How to value your Pokémon cards

How to value your Pokémon cards

Are you a Pokémon card collector? Or maybe you’re just starting out and aren’t sure how to value your cards. Whatever the case, you’ll want to read this blog post! We’ll go over different factors that can affect the value of your Pokémon cards, so you can make sure you’re getting the best bang for your buck. So what are you waiting for? Start reading!

Step 1: Identify the card(s)

Type the name of the card and its number into Google to identify the card. For example, ‘Alakazam 1/102’ 

The first step may sound obvious, but many collectors actually skip this. For example, there are hundreds of Pikachu cards, and even more modern ones like Buzzwole have more than a dozen different cards. 

Each card (with few exceptions) will belong to a set. Sets come out a few times a year, so since 1996… Well, there’s a lot. The set that a card belongs to is usually noted by the set symbol on the card. It can be found on the bottom left or right, or on older cards, the bottom right of the illustration box. 

Every card will have a number either bottom right or bottom left, indicating its place in the set. For example, ‘Alakazam 1/102’. Type this into Google, and you should be able to identify the set that the card came from, along with information related to the specific card like the release date and market prices. 

Step 2: Determine the condition

Card conditions range from Damaged (DM), Heavily played (HP), Moderately played (MP), Lightly played (LP), and Near mint (NM).

Card condition is the biggest factor when determining a card’s value. For example, a first edition Base set Charizard can go for as little as $3,000 when in poor condition, but $250,000+ when near mint. 

TCGPlayer has a great to-the-point guide on card condition, click here to check it out. Once you’ve been able to determine the condition of the cards you’ve chosen, you can add that detail to your eBay search.  

Step 3: Search eBay sold listings

Go to eBay and search the card name, followed by the set number, followed by the condition. For example, ‘Alakazam 1/102 MP’. After that, just check the ‘sold listings’ box.

There are a number of sites that can help you find the value of your cards like or These sources are great if you’re looking for a ballpark number. However, I find that the most reliable and simple way to find values is through eBay. eBay is the largest market for buying and selling Pokémon cards. 

Now, don’t go looking through listings yet. Just like any buy and sell market, people can set whatever price they want. This often leads to misinformation, as someone will ask a ridiculous amount for a cheap card and mislead the people who see the listing into thinking that its value is high. 

People list their cards for crazy prices. This is why we go to the search filters and check the box that says “sold listings”. What this does is show us only the listing that have been sold. This way, you can see what people are actually paying for your cards.

So, go to eBay and search the card name, followed by the set number, followed by the condition. For example, ‘Alakazam 1/102 MP’. After that, just check the ‘sold listings’ box and you’ll see exactly what your card is worth and all of the most recent sales. 

Step 4: Additional factors to consider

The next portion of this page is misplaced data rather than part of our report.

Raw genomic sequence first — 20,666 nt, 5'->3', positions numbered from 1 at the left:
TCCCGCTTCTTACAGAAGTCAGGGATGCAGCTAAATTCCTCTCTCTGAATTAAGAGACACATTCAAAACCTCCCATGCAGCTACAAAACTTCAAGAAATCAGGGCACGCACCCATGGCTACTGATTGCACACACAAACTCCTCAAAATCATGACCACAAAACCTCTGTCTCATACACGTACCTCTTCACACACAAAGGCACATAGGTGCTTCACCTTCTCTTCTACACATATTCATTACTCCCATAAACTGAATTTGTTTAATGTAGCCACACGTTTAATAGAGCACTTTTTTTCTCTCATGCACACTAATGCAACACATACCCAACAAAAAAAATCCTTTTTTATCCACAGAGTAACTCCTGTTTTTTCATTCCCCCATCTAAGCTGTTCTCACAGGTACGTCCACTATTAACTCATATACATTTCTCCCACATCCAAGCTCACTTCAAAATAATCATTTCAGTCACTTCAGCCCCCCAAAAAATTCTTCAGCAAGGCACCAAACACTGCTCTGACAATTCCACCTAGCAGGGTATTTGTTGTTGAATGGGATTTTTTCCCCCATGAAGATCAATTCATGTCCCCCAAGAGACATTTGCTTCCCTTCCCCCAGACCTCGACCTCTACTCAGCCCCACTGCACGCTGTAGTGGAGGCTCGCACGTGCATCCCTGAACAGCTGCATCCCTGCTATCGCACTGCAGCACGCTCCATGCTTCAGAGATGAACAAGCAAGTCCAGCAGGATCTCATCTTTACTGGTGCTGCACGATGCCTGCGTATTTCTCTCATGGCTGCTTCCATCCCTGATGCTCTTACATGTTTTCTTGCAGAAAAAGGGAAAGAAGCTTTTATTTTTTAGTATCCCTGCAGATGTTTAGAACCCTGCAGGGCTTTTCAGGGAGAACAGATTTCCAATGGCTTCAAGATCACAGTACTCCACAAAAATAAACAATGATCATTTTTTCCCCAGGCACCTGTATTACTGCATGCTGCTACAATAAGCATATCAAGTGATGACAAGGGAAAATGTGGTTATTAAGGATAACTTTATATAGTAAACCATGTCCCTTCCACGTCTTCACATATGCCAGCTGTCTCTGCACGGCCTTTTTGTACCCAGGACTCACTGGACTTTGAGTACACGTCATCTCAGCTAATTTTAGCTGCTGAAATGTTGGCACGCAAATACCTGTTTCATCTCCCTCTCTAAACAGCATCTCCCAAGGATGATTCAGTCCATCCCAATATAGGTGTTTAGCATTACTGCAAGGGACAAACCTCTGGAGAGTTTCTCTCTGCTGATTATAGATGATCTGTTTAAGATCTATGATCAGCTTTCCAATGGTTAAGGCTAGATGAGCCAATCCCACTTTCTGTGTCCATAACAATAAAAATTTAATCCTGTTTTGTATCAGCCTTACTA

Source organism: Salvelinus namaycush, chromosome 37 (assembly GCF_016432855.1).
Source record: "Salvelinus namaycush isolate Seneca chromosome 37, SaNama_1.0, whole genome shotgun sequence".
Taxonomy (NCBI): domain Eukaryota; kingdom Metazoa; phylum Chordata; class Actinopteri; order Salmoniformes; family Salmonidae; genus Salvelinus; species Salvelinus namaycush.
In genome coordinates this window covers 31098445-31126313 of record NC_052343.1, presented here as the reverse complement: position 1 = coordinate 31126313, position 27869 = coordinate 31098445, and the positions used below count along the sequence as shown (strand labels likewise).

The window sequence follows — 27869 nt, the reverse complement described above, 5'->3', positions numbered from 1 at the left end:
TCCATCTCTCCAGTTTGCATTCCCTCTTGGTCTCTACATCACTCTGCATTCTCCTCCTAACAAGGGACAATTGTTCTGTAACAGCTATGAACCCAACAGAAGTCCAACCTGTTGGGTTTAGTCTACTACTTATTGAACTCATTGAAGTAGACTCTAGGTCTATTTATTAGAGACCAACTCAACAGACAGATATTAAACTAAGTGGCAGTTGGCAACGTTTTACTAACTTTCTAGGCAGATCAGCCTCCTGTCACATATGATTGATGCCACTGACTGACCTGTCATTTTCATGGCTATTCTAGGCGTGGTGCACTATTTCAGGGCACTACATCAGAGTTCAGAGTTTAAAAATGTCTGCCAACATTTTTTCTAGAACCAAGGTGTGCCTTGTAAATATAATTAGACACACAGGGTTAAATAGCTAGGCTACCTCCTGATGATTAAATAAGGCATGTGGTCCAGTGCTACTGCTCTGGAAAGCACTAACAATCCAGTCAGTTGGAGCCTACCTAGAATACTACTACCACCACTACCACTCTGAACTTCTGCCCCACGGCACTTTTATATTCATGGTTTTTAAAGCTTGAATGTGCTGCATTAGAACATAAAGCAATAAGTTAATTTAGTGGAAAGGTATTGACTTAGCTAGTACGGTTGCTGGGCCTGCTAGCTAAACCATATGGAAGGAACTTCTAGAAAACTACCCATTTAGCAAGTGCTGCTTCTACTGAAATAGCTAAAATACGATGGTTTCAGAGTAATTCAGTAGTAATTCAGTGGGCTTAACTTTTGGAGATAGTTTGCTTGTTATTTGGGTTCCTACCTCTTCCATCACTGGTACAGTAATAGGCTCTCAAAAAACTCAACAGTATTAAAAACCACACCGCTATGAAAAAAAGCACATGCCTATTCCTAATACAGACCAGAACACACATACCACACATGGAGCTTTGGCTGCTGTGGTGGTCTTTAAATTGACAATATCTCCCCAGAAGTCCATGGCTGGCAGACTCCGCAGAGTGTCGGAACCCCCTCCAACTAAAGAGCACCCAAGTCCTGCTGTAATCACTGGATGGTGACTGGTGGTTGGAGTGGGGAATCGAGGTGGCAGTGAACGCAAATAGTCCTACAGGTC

The first three steps should cover most cards, but there are some additional factors to take into consideration. By now you should know how to search your card up on Google, so do that and compare images with the card in your hand. 

Some cards will have special stamps that say ‘STAFF’ or ‘PRERELEASE’ on the card’s illustration. Sometimes the card will be a ‘reverse holo’. This is when the card is holofoil and the illustration box is not. World tournament cards will have a unique backing to the card. Also, check to see if your card is a ‘first edition’. If it is, there will be a stamp at the lower left of the illustration box.

Base set Blastoise (Left) Base set 2 Blastoise (Middle) Celebrations Blastoise (Right)

This image of three Blastoise cards is a great example. As you can see, they all look the same at a glance. However, the values vary greatly. Furthermore, the Blastoise on the left and the right have the same set number 2/102. The difference here is that one has the Pikachu stamp on the card. The one with the Pikachu stamp is worth <$5 while the one on the left is worth >$150.

The point is, there are a lot of variations of each card that might not be obvious to a newbie. Another option is to type into Google, ‘[Your card] variations’. This should result in a list of any variations like the staff promo etc. 

Where to sell your cards

When it comes to selling cards, you have two routes to consider: local or online. 

Local options include Facebook Marketplace, Craigslist, and your local card shops. The buy n’ sells will depend mostly on your area and the health of the hobby in your area. Selling your cards to a card shop is the quickest option, but you won’t receive market value as the shop has to make a profit as well.

Online options are more abundant, as there are dozens if not hundreds of sites to choose from. However, one ranks above all. eBay, as we stated above, is the largest card market online and you’re guaranteed to receive close to market value. 


There you have it, a quick method to determine the value of your cards, plus a quick tip on selling them. The world of Pokémon cards is huge and ever-expanding. It seems as though the more you learn, the more questions you have. Determining the value of your cards is probably one of the quickest ways to learn about them, and sometimes leads to discovering more valuable cards in your collection. So dive in!